The biomass does not need to be pretreated but does have to be dried to a moisture level of 12% and reduced to sawdust size ([is less than or equal to]6 mm). The basic reactor stays the same no matter the feedstock. Although its design is proprietary, the system uses a recirculating transported-bed which achieves rapid heat transfer in a turbulent mixing zone.

The recovery system must adjust to the feedstock. Liquids are recovered differently according to the amount of lignin the feedstock contains. The condensers must be adjusted depending on whether the process is trying to recover fuel or chemicals.

Ensyn can build the smaller plants -- up to 25 t/d -- itself. For larger ones, Ensyn deals with three engineering firms in Canada. The general process equipment is fairly standard, Graham said. "It's a question of designing it for the idea the client has."

Why go to all this trouble? Why not burn the material right away? Graham said that this is the one question people ask most when the process is discussed. There are a number of reasons why.

* Retrofitting fossil fuel-burning equipment to burn wood is next to impossible.

* Transportation: Carrying wood or other low-density waste material any distance at all is very expensive.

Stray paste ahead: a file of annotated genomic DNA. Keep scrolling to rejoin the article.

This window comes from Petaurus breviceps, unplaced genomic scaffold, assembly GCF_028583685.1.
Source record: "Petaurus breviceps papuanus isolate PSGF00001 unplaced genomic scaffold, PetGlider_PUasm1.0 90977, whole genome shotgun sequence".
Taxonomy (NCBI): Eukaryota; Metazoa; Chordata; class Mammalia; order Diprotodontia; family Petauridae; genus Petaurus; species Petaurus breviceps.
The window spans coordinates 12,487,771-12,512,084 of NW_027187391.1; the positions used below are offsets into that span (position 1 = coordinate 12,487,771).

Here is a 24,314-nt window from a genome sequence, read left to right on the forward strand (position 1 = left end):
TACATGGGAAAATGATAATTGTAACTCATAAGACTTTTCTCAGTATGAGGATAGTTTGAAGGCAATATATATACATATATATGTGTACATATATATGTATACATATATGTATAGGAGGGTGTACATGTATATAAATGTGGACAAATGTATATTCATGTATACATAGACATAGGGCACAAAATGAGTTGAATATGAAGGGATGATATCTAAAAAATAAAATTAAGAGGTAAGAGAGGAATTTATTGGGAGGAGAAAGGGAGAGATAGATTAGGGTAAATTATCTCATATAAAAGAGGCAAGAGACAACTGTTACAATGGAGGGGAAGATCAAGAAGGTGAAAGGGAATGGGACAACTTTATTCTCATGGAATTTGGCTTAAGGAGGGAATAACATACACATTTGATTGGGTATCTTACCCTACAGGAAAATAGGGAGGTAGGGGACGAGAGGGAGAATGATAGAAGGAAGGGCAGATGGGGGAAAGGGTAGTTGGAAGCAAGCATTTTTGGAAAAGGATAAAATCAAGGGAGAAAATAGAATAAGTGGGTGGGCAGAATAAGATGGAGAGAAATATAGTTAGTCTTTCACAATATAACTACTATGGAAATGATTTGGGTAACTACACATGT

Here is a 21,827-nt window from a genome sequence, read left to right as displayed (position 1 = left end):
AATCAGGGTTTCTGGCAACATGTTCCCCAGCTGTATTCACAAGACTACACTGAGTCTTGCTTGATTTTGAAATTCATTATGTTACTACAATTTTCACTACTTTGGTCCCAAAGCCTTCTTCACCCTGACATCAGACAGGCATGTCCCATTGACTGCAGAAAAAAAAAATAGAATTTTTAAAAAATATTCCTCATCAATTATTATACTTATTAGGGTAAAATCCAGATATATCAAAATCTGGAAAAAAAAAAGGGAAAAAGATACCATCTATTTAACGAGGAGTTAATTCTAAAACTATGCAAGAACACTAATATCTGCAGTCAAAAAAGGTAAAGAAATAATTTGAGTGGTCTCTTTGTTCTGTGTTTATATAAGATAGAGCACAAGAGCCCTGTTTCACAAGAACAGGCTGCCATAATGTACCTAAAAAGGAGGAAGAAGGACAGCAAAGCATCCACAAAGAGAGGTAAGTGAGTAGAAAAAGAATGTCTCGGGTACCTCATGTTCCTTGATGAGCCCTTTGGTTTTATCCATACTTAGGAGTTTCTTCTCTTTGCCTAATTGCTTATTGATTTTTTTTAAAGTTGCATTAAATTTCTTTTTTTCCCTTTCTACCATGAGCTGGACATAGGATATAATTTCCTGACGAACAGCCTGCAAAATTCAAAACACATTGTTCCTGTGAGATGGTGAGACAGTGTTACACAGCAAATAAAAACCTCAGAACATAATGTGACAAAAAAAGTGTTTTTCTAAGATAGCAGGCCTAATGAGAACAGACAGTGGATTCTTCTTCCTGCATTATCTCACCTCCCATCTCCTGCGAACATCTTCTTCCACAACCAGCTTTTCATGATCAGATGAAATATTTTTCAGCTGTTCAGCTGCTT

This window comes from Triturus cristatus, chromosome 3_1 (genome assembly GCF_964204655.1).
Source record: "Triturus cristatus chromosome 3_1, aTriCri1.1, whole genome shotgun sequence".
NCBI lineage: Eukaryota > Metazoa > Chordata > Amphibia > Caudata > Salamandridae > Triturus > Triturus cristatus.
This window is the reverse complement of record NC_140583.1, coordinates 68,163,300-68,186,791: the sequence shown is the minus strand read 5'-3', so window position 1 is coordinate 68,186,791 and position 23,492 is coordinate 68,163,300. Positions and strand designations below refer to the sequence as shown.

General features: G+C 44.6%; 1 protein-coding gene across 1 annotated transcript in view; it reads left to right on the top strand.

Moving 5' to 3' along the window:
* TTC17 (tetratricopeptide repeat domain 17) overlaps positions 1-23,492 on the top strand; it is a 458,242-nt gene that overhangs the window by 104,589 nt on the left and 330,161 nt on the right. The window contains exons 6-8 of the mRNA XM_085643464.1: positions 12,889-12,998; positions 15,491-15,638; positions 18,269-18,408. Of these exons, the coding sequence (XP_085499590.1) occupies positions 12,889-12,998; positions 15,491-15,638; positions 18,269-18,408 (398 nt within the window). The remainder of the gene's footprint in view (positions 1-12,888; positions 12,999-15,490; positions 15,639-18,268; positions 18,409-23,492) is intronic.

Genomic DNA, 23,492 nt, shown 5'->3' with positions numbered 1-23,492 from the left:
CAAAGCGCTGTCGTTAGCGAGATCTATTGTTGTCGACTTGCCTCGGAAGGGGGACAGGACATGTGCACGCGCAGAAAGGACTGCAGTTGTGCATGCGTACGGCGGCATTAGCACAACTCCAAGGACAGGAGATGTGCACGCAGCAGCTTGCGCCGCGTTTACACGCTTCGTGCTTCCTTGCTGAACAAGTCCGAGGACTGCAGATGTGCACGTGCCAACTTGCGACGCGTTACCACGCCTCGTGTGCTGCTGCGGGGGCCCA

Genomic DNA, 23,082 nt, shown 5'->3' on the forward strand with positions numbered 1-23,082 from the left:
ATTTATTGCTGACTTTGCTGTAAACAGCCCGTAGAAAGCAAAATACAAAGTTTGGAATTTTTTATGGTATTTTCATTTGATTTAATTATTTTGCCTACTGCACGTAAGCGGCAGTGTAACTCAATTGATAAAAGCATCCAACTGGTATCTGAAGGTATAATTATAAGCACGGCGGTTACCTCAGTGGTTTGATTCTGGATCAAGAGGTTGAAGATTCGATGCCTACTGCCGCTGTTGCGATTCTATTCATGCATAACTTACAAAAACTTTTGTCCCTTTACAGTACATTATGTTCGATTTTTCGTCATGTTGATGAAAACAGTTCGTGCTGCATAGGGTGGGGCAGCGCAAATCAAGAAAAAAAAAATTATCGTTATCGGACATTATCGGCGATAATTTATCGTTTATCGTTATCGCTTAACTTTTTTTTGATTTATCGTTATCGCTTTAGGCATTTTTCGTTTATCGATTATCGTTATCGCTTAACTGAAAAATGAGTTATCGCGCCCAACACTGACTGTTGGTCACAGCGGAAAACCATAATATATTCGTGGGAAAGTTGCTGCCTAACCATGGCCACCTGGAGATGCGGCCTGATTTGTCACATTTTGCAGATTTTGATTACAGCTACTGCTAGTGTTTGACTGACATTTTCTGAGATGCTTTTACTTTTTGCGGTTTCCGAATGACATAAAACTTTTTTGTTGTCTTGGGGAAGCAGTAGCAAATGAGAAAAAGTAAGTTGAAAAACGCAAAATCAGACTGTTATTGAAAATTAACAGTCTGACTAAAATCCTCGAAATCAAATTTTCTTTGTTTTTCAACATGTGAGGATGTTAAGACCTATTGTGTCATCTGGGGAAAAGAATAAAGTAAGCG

* For the short-term, Graham said there is still no way solid wood can be fed into a turbine or diesel engine for power generation. A liquid fuel is needed.

* Legislation: Many governments are now prohibiting incineration of wastes.

* Fifth, and probably most important of all, there is a good market for this type of liquid fuel.

In North America, with the mountains of waste available, particularly wood-based, the driving force for the technology is the environment.

In Europe, with the high cost of energy, Graham said Ensyn's product can "fly" on the energy value alone. However, because there is no waste-water stream and no carbon- or sulphur-based emissions, it also qualifies for biomass tax credits.

In Italy, Ensyn will build a 15-t/d demonstration plant in the Umbria region. Purpose-grown sorghum will be the feedstock. Construction should begin this month. "This is probably the ideal project for us," Graham stated. The European Community has stated the Ensyn process is the one it will back to produce liquid fuel from biomass.

There are some other "hot" projects in the offing. The day ACCN visited Ensyn, Graham was forced to cut short an interview to catch a plane to Alabama to discuss a proposal that had just been made. Alabama, like Ontario and BC, has many piles of wood residue which it cannot landfill.

Ensyn is also talking with British Columbia forest industry-based companies to process the mountains of wood waste which exist there. And, Ensyn believes the old Bioshell plant in Hearst, ON, has possibilities.

For the next few years, Graham sees the bio-oil being used strictly as a fuel oil substitute. This is especially true for areas where there are large quantities of biomass and no alternate disposal means. Even in Europe, where the energy benefits of bio-oil are being touted, high landfill fees make bio-oil an environmental godsend also.